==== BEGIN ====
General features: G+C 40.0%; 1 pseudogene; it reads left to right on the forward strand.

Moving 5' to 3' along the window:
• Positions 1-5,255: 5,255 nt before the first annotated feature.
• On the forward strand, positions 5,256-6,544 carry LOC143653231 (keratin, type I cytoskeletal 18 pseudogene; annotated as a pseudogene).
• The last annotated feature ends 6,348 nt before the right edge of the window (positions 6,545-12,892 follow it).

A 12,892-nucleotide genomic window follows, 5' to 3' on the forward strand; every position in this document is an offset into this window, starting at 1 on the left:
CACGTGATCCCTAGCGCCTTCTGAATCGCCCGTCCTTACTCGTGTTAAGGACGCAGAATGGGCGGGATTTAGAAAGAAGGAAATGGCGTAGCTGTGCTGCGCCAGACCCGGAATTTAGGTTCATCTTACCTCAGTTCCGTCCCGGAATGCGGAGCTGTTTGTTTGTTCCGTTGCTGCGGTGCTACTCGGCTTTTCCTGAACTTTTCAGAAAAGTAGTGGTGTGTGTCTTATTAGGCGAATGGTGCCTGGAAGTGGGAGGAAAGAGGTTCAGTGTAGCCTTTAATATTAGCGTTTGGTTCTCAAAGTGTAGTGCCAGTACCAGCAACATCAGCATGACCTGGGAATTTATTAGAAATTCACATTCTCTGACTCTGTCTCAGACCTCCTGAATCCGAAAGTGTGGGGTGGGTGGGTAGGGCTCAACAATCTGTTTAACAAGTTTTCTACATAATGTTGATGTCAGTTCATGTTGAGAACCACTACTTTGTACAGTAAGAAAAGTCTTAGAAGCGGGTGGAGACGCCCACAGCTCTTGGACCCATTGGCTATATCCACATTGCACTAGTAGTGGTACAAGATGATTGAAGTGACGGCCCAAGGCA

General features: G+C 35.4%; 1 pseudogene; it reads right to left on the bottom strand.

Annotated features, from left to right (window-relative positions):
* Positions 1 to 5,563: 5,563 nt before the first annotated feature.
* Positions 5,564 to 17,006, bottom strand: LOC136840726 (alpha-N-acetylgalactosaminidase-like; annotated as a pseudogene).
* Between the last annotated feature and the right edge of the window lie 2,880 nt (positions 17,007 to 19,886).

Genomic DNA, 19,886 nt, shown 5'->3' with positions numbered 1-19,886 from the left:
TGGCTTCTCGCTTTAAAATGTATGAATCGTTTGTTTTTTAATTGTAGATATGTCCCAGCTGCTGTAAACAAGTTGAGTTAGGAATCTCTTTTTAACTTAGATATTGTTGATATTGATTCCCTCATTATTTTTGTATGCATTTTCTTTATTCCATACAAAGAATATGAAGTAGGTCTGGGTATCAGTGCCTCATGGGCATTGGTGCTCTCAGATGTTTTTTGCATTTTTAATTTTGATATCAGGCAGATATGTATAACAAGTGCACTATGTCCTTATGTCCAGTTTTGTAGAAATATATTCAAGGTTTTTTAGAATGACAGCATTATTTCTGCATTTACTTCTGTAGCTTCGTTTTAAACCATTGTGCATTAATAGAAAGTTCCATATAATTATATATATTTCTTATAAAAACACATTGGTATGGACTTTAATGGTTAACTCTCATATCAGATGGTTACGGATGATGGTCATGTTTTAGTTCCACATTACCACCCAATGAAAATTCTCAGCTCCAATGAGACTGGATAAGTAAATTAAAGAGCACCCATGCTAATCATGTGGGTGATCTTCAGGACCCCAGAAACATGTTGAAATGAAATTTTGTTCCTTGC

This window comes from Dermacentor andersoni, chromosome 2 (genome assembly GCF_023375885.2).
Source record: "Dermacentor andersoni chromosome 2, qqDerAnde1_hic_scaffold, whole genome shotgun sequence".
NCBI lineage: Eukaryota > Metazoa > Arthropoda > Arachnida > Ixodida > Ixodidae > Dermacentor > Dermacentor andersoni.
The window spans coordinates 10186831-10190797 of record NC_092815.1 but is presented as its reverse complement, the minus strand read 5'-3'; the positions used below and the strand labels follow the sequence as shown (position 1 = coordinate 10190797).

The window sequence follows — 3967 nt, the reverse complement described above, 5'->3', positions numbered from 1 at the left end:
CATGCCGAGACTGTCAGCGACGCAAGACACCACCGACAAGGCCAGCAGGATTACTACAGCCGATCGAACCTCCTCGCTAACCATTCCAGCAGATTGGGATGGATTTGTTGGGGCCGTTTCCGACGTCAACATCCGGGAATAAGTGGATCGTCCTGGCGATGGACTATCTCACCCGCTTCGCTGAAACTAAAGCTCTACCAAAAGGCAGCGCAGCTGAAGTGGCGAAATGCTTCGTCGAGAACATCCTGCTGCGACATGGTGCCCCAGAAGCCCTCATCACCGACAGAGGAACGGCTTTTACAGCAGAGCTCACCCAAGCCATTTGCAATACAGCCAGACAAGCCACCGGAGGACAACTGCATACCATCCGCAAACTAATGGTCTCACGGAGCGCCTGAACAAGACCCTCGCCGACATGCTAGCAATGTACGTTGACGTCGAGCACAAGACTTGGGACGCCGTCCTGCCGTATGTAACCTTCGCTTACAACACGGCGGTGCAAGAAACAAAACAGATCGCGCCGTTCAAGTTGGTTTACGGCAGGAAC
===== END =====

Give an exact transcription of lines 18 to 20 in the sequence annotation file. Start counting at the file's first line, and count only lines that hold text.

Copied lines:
The window spans coordinates 10186831-10190797 of record NC_092815.1 but is presented as its reverse complement, the minus strand read 5'-3'; the positions used below and the strand labels follow the sequence as shown (position 1 = coordinate 10190797).

The window sequence follows — 3967 nt, the reverse complement described above, 5'->3', positions numbered from 1 at the left end:
CATGCCGAGACTGTCAGCGACGCAAGACACCACCGACAAGGCCAGCAGGATTACTACAGCCGATCGAACCTCCTCGCTAACCATTCCAGCAGATTGGGATGGATTTGTTGGGGCCGTTTCCGACGTCAACATCCGGGAATAAGTGGATCGTCCTGGCGATGGACTATCTCACCCGCTTCGCTGAAACTAAAGCTCTACCAAAAGGCAGCGCAGCTGAAGTGGCGAAATGCTTCGTCGAGAACATCCTGCTGCGACATGGTGCCCCAGAAGCCCTCATCACCGACAGAGGAACGGCTTTTACAGCAGAGCTCACCCAAGCCATTTGCAATACAGCCAGACAAGCCACCGGAGGACAACTGCATACCATCCGCAAACTAATGGTCTCACGGAGCGCCTGAACAAGACCCTCGCCGACATGCTAGCAATGTACGTTGACGTCGAGCACAAGACTTGGGACGCCGTCCTGCCGTATGTAACCTTCGCTTACAACACGGCGGTGCAAGAAACAAAACAGATCGCGCCGTTCAAGTTGGTTTACGGCAGGAAC